Olympics: Ex-athletics chief Lamine Diack back before Paris judge in votes-for-cash inquiry

PARIS (AFP) – The former head of world athletics Lamine Diack was back before a judge in Paris on Thursday (Sept 24) a week after his conviction for corruption in covering up Russian doping cases, judicial sources reported.

This time the 87-year-old Senegalese was being quizzed as part of an investigation into an alleged votes-for-cash scandal involving the 2016 and 2020 Olympic Games in Rio and Tokyo.

Diack “was interviewed today” confirmed one of his lawyers, Simon Ndiaye, without disclosing any further details.

Last week Diack was sentenced to four years in prison, two of which were suspended, for his part in hushing up 23 Russian doping offences so the athletes involved could compete at the 2012 London Olympics and 2013 world championships in Moscow.

Other senior figures in track and field, including Diack’s son Papa Massata Diack and the International Association of Athletics Federations’ (IAAF) former head of anti-doping Gabriel Dolle, were also given prison terms for their part in the scheme.

Thursday’s judicial outing not only concerned the case of Rio and Tokyo, but also the attribution of the world athletics championships in 2015 to Beijing, and in 2017 and 2019 when Qatar was a candidate.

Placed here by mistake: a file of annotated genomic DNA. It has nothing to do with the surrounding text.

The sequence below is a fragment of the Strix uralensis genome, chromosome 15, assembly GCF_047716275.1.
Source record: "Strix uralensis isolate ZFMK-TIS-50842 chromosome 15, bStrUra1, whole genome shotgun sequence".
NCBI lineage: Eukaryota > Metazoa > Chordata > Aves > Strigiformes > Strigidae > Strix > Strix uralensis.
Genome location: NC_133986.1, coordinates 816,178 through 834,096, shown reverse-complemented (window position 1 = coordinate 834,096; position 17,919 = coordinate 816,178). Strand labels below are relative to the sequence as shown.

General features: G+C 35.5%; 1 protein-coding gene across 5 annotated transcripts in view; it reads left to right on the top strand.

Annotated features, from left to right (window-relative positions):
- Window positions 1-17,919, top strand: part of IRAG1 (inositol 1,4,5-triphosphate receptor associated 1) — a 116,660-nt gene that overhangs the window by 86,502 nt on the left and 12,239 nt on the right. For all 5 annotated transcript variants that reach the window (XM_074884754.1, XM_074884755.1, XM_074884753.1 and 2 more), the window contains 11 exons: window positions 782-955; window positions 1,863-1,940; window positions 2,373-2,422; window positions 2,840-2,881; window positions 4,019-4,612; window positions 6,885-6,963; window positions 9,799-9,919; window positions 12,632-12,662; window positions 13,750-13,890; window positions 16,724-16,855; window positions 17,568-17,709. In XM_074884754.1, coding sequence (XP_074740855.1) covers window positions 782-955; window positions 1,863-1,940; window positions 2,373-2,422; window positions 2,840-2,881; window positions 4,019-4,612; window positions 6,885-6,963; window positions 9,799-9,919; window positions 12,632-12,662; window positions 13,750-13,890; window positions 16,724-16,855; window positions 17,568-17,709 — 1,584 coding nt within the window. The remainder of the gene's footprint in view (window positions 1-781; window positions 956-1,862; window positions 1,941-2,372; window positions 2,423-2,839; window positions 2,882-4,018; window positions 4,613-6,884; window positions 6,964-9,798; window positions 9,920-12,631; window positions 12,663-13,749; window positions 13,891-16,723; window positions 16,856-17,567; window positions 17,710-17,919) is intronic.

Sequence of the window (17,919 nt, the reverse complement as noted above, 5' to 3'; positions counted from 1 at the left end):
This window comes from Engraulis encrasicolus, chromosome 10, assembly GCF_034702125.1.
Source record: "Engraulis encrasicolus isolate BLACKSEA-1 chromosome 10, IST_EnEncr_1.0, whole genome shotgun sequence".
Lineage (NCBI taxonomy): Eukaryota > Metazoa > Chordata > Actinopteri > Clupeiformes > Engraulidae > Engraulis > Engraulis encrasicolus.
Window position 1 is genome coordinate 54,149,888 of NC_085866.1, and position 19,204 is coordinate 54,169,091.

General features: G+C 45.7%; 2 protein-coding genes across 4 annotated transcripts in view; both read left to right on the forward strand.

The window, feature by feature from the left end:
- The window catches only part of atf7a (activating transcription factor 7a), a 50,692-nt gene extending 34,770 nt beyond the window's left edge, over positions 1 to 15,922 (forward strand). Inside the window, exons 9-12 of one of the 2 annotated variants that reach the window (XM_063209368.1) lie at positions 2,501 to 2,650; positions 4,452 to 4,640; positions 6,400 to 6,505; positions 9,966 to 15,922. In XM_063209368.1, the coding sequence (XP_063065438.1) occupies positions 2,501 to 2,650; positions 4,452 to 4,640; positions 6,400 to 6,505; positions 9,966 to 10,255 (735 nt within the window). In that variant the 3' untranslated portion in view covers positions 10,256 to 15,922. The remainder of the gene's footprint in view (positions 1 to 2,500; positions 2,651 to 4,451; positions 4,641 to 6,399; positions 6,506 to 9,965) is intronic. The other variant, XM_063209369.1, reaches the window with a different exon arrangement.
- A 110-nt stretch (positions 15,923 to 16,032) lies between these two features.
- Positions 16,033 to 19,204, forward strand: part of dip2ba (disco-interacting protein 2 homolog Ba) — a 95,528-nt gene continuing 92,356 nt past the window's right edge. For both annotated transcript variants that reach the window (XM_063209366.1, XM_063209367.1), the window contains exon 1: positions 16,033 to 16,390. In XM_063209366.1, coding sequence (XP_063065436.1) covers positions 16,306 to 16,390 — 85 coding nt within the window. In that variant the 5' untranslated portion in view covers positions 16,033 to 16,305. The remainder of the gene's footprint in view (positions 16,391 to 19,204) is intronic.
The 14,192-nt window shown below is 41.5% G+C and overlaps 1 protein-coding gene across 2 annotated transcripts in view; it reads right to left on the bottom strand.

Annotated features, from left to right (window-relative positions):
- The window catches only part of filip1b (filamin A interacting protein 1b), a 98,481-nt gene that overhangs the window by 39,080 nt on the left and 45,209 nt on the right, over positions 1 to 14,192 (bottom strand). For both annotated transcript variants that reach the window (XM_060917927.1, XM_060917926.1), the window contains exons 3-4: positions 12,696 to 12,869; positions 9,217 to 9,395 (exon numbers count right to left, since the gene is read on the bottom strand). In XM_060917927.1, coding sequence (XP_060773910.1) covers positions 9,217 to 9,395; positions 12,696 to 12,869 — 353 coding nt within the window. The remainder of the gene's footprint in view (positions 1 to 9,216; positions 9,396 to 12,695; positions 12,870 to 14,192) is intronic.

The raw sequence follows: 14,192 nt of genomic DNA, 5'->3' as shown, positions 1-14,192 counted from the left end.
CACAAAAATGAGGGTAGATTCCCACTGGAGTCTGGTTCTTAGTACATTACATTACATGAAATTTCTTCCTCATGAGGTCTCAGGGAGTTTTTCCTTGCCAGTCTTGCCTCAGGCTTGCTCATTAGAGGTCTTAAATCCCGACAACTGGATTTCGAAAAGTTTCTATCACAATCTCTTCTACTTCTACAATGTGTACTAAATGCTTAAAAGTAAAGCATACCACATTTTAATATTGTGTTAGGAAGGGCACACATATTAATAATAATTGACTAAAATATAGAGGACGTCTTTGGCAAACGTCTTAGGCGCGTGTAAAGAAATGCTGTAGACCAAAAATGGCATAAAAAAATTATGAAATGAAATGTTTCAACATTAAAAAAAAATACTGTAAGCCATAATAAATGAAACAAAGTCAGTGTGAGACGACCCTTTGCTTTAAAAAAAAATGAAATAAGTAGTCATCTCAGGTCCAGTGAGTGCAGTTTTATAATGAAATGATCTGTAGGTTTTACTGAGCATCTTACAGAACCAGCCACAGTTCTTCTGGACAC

With his son, Diack is suspected of taking bribes, some disguised as lobbying contracts, in return for lending support to the host cities.

French authorities are probing payments of US$1.197 million (S$1.64 million) and US$1.685 million by the Tokyo bid committee to Black Tidings, a Singapore-based firm linked to Papa Massata Diack, before and after the Japanese capital was awarded the 2020 Games in 2013 by the International Olympic Committee (IOC).

Lamine Diack was also a member of the IOC and said to have influence over African votes at the time of the Tokyo bid in September 2013.

The former head of the Tokyo bid committee Tsunekazu Takeda, who signed the contracts, was charged with corruption in December, 2018, by French investigating magistrates.

Diack has acknowledged he voted for Tokyo and that he told many of his fellow African IOC members that he had done so. But he denies corruption.

On Monday, Japan’s Kyodo News reported that Black Tidings paid some US$370,000 to Diack’s son before and after Japan was picked to host the Games.

In last week’s judgment Diack, president of IAAF, now renamed World Athletics, from 1999 to 2015, was also fined €500,000 (S$802,000).

He is appealing the verdict but is unlikely to serve time behind bars.

“Given your age you can expect conditional release,” the presiding judge Rose-Marie Hunault told him.

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